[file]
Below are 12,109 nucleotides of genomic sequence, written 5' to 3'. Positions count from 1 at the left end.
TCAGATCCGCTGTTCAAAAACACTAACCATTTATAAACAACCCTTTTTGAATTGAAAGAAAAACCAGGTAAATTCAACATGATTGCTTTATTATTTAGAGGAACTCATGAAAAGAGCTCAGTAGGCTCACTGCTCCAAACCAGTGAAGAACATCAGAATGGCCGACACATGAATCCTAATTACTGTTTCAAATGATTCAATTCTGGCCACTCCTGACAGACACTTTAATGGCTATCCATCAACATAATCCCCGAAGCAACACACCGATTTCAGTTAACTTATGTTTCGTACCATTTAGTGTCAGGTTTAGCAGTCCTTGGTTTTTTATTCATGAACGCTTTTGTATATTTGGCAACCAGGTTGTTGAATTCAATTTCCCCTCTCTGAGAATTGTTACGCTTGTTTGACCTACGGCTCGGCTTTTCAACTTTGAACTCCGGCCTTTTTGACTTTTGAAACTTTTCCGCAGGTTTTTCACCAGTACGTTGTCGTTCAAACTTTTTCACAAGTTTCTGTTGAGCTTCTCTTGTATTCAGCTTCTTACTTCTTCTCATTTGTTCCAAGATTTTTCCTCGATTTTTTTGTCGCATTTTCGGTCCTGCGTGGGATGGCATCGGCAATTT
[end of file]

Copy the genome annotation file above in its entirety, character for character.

Below are 12,109 nucleotides of genomic sequence, written 5' to 3'. Positions count from 1 at the left end.
TCAGATCCGCTGTTCAAAAACACTAACCATTTATAAACAACCCTTTTTGAATTGAAAGAAAAACCAGGTAAATTCAACATGATTGCTTTATTATTTAGAGGAACTCATGAAAAGAGCTCAGTAGGCTCACTGCTCCAAACCAGTGAAGAACATCAGAATGGCCGACACATGAATCCTAATTACTGTTTCAAATGATTCAATTCTGGCCACTCCTGACAGACACTTTAATGGCTATCCATCAACATAATCCCCGAAGCAACACACCGATTTCAGTTAACTTATGTTTCGTACCATTTAGTGTCAGGTTTAGCAGTCCTTGGTTTTTTATTCATGAACGCTTTTGTATATTTGGCAACCAGGTTGTTGAATTCAATTTCCCCTCTCTGAGAATTGTTACGCTTGTTTGACCTACGGCTCGGCTTTTCAACTTTGAACTCCGGCCTTTTTGACTTTTGAAACTTTTCCGCAGGTTTTTCACCAGTACGTTGTCGTTCAAACTTTTTCACAAGTTTCTGTTGAGCTTCTCTTGTATTCAGCTTCTTACTTCTTCTCATTTGTTCCAAGATTTTTCCTCGATTTTTTTGTCGCATTTTCGGTCCTGCGTGGGATGGCATCGGCAATTT